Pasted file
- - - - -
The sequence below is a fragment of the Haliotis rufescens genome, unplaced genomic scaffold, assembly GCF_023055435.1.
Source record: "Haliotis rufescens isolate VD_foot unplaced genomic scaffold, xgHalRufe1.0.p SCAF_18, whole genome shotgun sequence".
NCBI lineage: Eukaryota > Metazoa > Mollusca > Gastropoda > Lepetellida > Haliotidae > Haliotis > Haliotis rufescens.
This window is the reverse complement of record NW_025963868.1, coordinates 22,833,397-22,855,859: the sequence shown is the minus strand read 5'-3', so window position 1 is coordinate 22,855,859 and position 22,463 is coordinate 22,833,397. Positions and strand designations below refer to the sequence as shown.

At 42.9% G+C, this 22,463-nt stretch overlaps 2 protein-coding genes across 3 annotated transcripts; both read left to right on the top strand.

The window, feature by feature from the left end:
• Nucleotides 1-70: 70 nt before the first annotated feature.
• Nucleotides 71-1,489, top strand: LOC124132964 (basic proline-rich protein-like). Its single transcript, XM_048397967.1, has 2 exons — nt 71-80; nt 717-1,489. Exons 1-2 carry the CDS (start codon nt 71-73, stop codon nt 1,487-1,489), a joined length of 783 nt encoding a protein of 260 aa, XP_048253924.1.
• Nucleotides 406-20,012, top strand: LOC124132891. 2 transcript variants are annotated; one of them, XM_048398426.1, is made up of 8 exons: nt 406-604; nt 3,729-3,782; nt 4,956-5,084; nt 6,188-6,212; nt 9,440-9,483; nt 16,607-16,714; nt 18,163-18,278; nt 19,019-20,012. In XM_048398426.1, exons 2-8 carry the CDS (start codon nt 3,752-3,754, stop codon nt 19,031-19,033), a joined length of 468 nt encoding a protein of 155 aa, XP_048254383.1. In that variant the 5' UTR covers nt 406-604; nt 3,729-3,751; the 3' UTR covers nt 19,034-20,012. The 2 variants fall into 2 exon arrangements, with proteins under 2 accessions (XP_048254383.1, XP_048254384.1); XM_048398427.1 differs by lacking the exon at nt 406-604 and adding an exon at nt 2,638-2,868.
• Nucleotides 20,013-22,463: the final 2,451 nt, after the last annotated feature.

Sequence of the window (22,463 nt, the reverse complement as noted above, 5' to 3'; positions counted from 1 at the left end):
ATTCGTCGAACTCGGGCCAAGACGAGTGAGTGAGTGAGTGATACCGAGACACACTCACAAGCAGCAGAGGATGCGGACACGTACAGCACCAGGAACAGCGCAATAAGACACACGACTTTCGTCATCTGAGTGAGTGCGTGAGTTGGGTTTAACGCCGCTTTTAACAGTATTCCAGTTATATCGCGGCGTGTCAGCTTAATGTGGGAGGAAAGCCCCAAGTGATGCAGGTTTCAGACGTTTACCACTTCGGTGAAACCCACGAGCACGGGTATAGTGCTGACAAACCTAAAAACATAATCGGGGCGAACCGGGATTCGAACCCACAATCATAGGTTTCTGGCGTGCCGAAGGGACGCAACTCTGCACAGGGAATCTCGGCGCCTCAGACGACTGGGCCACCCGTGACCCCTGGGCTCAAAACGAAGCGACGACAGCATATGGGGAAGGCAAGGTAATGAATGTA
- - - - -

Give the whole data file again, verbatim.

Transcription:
The sequence below is a fragment of the Haliotis rufescens genome, unplaced genomic scaffold, assembly GCF_023055435.1.
Source record: "Haliotis rufescens isolate VD_foot unplaced genomic scaffold, xgHalRufe1.0.p SCAF_18, whole genome shotgun sequence".
NCBI lineage: Eukaryota > Metazoa > Mollusca > Gastropoda > Lepetellida > Haliotidae > Haliotis > Haliotis rufescens.
This window is the reverse complement of record NW_025963868.1, coordinates 22,833,397-22,855,859: the sequence shown is the minus strand read 5'-3', so window position 1 is coordinate 22,855,859 and position 22,463 is coordinate 22,833,397. Positions and strand designations below refer to the sequence as shown.

At 42.9% G+C, this 22,463-nt stretch overlaps 2 protein-coding genes across 3 annotated transcripts; both read left to right on the top strand.

The window, feature by feature from the left end:
• Nucleotides 1-70: 70 nt before the first annotated feature.
• Nucleotides 71-1,489, top strand: LOC124132964 (basic proline-rich protein-like). Its single transcript, XM_048397967.1, has 2 exons — nt 71-80; nt 717-1,489. Exons 1-2 carry the CDS (start codon nt 71-73, stop codon nt 1,487-1,489), a joined length of 783 nt encoding a protein of 260 aa, XP_048253924.1.
• Nucleotides 406-20,012, top strand: LOC124132891. 2 transcript variants are annotated; one of them, XM_048398426.1, is made up of 8 exons: nt 406-604; nt 3,729-3,782; nt 4,956-5,084; nt 6,188-6,212; nt 9,440-9,483; nt 16,607-16,714; nt 18,163-18,278; nt 19,019-20,012. In XM_048398426.1, exons 2-8 carry the CDS (start codon nt 3,752-3,754, stop codon nt 19,031-19,033), a joined length of 468 nt encoding a protein of 155 aa, XP_048254383.1. In that variant the 5' UTR covers nt 406-604; nt 3,729-3,751; the 3' UTR covers nt 19,034-20,012. The 2 variants fall into 2 exon arrangements, with proteins under 2 accessions (XP_048254383.1, XP_048254384.1); XM_048398427.1 differs by lacking the exon at nt 406-604 and adding an exon at nt 2,638-2,868.
• Nucleotides 20,013-22,463: the final 2,451 nt, after the last annotated feature.

Sequence of the window (22,463 nt, the reverse complement as noted above, 5' to 3'; positions counted from 1 at the left end):
ATTCGTCGAACTCGGGCCAAGACGAGTGAGTGAGTGAGTGATACCGAGACACACTCACAAGCAGCAGAGGATGCGGACACGTACAGCACCAGGAACAGCGCAATAAGACACACGACTTTCGTCATCTGAGTGAGTGCGTGAGTTGGGTTTAACGCCGCTTTTAACAGTATTCCAGTTATATCGCGGCGTGTCAGCTTAATGTGGGAGGAAAGCCCCAAGTGATGCAGGTTTCAGACGTTTACCACTTCGGTGAAACCCACGAGCACGGGTATAGTGCTGACAAACCTAAAAACATAATCGGGGCGAACCGGGATTCGAACCCACAATCATAGGTTTCTGGCGTGCCGAAGGGACGCAACTCTGCACAGGGAATCTCGGCGCCTCAGACGACTGGGCCACCCGTGACCCCTGGGCTCAAAACGAAGCGACGACAGCATATGGGGAAGGCAAGGTAATGAATGTA